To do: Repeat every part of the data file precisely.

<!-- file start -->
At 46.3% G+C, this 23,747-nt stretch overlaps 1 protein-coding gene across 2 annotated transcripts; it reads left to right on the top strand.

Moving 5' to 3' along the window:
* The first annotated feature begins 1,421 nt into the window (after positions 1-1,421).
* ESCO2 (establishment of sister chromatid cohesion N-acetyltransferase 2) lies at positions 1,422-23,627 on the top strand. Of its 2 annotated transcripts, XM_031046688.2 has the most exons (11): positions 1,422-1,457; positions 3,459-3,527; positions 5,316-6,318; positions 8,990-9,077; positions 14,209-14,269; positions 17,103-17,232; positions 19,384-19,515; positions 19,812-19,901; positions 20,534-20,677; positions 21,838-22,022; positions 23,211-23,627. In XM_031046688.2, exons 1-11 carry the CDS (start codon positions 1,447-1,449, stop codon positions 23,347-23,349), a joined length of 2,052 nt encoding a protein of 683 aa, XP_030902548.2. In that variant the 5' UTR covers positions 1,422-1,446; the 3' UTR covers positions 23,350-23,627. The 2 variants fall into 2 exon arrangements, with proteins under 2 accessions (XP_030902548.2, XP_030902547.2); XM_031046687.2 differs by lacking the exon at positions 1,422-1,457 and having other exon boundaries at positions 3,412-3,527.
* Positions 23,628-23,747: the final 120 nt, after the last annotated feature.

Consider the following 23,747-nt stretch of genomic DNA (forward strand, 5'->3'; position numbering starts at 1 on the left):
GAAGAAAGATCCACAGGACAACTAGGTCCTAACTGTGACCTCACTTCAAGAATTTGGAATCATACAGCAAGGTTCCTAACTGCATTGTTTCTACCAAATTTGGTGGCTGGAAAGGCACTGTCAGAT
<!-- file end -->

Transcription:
At 46.3% G+C, this 23,747-nt stretch overlaps 1 protein-coding gene across 2 annotated transcripts; it reads left to right on the top strand.

Moving 5' to 3' along the window:
* The first annotated feature begins 1,421 nt into the window (after positions 1-1,421).
* ESCO2 (establishment of sister chromatid cohesion N-acetyltransferase 2) lies at positions 1,422-23,627 on the top strand. Of its 2 annotated transcripts, XM_031046688.2 has the most exons (11): positions 1,422-1,457; positions 3,459-3,527; positions 5,316-6,318; positions 8,990-9,077; positions 14,209-14,269; positions 17,103-17,232; positions 19,384-19,515; positions 19,812-19,901; positions 20,534-20,677; positions 21,838-22,022; positions 23,211-23,627. In XM_031046688.2, exons 1-11 carry the CDS (start codon positions 1,447-1,449, stop codon positions 23,347-23,349), a joined length of 2,052 nt encoding a protein of 683 aa, XP_030902548.2. In that variant the 5' UTR covers positions 1,422-1,446; the 3' UTR covers positions 23,350-23,627. The 2 variants fall into 2 exon arrangements, with proteins under 2 accessions (XP_030902548.2, XP_030902547.2); XM_031046687.2 differs by lacking the exon at positions 1,422-1,457 and having other exon boundaries at positions 3,412-3,527.
* Positions 23,628-23,747: the final 120 nt, after the last annotated feature.

Consider the following 23,747-nt stretch of genomic DNA (forward strand, 5'->3'; position numbering starts at 1 on the left):
GAAGAAAGATCCACAGGACAACTAGGTCCTAACTGTGACCTCACTTCAAGAATTTGGAATCATACAGCAAGGTTCCTAACTGCATTGTTTCTACCAAATTTGGTGGCTGGAAAGGCACTGTCAGAT